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Rather Ripped

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Rather Ripped
An artwork featuring black stains and text reading "SONIC YOUTH 'RATHER RIPPED'" on a background in carmine tone.
Studio album by Sonic Youth
Released June 13, 2006
Recorded December 2005 – January 2006
Studio Sear Sound in New York City
Genre Alternative rock
Length 51:53
Label Geffen
Producer Sonic Youth, John Agnello
Sonic Youth chronology
SYR6: Koncertas Stan Brakhage prisiminimui
(2005)
Rather Ripped
(2006)
The Destroyed Room: B-Sides and Rarities
(2006)
Singles from Rather Ripped
  1. "Incinerate"
    Released: 2006

Rather Ripped is the 14th studio album by the American experimental rock band Sonic Youth, released on June 13, 2006 by Geffen Records. It is the band's first album after the departure of multi-instrumentalist Jim O'Rourke, who joined the group as a fifth member in 1999. Unlike its immediate predecessors, the album was produced by John Agnello and recorded at Sear Sound in New York City, the same studio where the band's 1994 album Experimental Jet Set, Trash and No Star was recorded. It also completed Sonic Youth's contract with Geffen, which released the band's previous eight records.

Rather Ripped is generally considered one of the band's most accessible albums, featuring an abundance of concise and catchy songs that deal with melancholic topics about adultery, sexual frustration and infidelity. Upon release, the album peaked at No. 71 on the US Billboard 200 chart and No. 64 on the UK Albums Chart. The album's only single, "Incinerate", was released in 2006, alongside an accompanying music video by French director and writer Claire Denis. Rather Ripped received very positive reviews and was ranked at No. 12 in The Village Voice's 2006 Pazz & Jop critics' poll. Journalists generally praised the vocal delivery of singer and bassist Kim Gordon and the album's simpler and cleaner melodies.

Background and recording[edit]

Rather Ripped is the follow-up to Sonic Youth's 2004 album Sonic Nurse and the band's first record after the departure of multi-instrumentalist Jim O'Rourke, who joined the group as a fifth member in 1999.[1] According to guitarist Lee Ranaldo, O'Rourke left the band to pursue film work and other recording projects.[2] His departure affected the sound of Rather Ripped, with singer and guitarist Thurston Moore stating that the new record "is just a far more straight up rock and roll album", in contrast to the "darker, twisted, complex quality" of O'Rourke's contributions.[3] Moore also explained that he decided to write simpler songs "for everybody to plug into immediately".[3] The album's working titles were Sonic Life and Do You Believe in Rapture?[3] The name "Rather Ripped" came from a Berkeley, California record store that later moved to Pittsburgh, Pennsylvania.[4][5]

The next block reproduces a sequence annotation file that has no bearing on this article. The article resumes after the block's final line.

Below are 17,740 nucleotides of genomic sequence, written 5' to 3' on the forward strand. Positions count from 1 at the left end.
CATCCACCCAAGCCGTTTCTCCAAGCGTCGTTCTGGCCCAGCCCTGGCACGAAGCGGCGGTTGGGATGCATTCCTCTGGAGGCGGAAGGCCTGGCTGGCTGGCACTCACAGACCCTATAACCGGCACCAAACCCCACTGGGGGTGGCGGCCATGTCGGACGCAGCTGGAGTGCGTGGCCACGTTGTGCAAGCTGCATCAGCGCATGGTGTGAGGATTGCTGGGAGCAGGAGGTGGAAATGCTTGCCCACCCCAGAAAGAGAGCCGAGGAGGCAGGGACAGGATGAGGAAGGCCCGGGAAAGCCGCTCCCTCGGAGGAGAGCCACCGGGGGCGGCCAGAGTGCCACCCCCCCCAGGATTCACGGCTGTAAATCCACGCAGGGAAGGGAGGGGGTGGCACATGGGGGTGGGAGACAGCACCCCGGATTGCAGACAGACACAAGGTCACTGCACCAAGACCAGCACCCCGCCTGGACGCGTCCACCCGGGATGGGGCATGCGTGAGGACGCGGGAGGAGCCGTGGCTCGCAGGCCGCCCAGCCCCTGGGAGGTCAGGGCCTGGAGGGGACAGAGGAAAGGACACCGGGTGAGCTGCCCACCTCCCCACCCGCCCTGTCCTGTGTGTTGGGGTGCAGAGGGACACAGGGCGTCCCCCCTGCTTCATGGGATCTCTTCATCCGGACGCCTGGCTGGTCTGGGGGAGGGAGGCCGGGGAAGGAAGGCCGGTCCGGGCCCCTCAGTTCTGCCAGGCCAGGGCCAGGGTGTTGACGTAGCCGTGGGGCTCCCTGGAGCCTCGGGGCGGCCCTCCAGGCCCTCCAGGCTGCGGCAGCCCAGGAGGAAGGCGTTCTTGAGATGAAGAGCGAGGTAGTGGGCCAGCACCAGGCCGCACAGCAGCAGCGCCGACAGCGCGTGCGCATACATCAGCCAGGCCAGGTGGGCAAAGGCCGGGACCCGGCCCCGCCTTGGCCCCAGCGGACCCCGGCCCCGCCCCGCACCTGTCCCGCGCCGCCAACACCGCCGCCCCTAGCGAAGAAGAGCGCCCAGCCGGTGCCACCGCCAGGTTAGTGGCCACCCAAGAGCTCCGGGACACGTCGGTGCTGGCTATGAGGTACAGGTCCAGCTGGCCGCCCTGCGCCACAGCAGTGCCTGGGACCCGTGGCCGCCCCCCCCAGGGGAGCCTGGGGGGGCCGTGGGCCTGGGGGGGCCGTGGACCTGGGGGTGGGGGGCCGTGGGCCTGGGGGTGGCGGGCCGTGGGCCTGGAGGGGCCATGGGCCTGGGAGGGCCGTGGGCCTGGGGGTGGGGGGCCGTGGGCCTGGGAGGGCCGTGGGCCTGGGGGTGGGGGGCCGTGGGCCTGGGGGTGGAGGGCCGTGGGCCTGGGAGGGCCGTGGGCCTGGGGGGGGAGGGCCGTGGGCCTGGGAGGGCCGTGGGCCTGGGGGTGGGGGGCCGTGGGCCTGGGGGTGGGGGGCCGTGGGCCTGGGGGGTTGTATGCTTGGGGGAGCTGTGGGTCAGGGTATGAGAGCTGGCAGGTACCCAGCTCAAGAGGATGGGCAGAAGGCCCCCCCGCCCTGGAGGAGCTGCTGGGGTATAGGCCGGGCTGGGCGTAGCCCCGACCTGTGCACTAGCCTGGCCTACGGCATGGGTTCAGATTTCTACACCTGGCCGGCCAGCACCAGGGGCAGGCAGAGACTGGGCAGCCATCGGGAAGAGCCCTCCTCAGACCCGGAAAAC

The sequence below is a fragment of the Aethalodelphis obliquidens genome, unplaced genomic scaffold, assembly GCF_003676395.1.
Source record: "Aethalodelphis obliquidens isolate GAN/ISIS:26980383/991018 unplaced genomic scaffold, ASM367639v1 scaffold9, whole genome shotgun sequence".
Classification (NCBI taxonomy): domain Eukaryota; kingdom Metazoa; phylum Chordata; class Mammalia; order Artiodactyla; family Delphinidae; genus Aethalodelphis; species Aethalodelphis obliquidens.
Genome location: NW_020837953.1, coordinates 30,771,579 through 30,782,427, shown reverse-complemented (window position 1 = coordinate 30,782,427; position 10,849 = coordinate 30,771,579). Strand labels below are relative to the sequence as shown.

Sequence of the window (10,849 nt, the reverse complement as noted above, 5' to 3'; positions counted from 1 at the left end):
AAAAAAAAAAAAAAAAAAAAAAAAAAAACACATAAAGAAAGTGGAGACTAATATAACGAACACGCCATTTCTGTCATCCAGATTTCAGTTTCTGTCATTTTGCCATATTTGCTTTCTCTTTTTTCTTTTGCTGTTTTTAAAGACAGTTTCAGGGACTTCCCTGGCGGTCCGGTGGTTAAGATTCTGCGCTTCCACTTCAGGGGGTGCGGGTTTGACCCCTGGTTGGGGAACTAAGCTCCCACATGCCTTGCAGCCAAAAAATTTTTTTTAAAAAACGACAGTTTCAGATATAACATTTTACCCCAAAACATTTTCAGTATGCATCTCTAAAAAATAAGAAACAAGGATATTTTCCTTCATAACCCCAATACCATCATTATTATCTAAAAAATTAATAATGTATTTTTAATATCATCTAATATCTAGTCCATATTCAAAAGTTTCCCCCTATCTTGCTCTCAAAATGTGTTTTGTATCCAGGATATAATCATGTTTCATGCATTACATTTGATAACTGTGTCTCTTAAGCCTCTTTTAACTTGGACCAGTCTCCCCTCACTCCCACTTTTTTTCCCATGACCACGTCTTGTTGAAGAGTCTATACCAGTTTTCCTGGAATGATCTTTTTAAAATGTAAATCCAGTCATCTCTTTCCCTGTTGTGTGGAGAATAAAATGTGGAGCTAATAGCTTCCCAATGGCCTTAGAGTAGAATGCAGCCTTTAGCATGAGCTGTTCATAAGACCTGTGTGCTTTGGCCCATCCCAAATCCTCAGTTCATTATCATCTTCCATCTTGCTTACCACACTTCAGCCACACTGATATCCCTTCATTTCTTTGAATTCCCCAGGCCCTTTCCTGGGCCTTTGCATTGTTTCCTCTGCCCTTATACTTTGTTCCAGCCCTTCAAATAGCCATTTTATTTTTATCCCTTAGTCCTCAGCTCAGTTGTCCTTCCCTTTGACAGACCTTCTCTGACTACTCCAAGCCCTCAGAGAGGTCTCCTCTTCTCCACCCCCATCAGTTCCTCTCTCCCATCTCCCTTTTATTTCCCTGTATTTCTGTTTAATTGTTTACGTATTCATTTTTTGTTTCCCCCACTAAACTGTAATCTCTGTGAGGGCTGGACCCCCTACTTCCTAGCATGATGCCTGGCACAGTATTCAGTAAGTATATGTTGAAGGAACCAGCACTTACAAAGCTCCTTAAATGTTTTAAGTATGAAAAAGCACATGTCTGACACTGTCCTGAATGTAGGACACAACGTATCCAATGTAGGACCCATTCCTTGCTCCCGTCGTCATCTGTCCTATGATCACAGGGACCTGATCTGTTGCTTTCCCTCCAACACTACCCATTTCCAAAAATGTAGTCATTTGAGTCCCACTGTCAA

Unlike its immediate predecessors, which were recorded at the band's own Echo Canyon studio in Lower Manhattan, Rather Ripped was recorded at Sear Sound in New York City (the same studio where their 1994 album Experimental Jet Set, Trash and No Star was recorded), from December 2005 to January 2006.[6] The album was quickly produced and much of the material was not reworked due to the band's limited time in the studio.[7] During the recording sessions, Moore's gear included two Fender Jazzmasters and a Fender Princeton. Ranaldo, on the other hand, played a Gibson Les Paul guitar for half of the album and used his Fender Telecaster Deluxe, "Jazzmaster copy-made" by Saul Koll, and modified Fender Jazzmaster with humbuckers for the remaining tracks.[8] Guitars were directly plugged into the mixer with no guitar amplifier in the signal chain.[8] The band chose John Agnello as the album's engineer due to his work with Don Fleming on albums by Screaming Trees in the early 1990s. He was also recommended by fellow musician J Mascis of Dinosaur Jr., who had been working with Agnello for years.[8] Additional work was done in early 2006 at Echo Canyon, as well as J Mascis's Bisquiteen studio in Amherst, Massachusetts.[9] The album was mastered by Greg Calbi at Sterling Sound in New York City in March 2006.[9]

Music and lyrics[edit]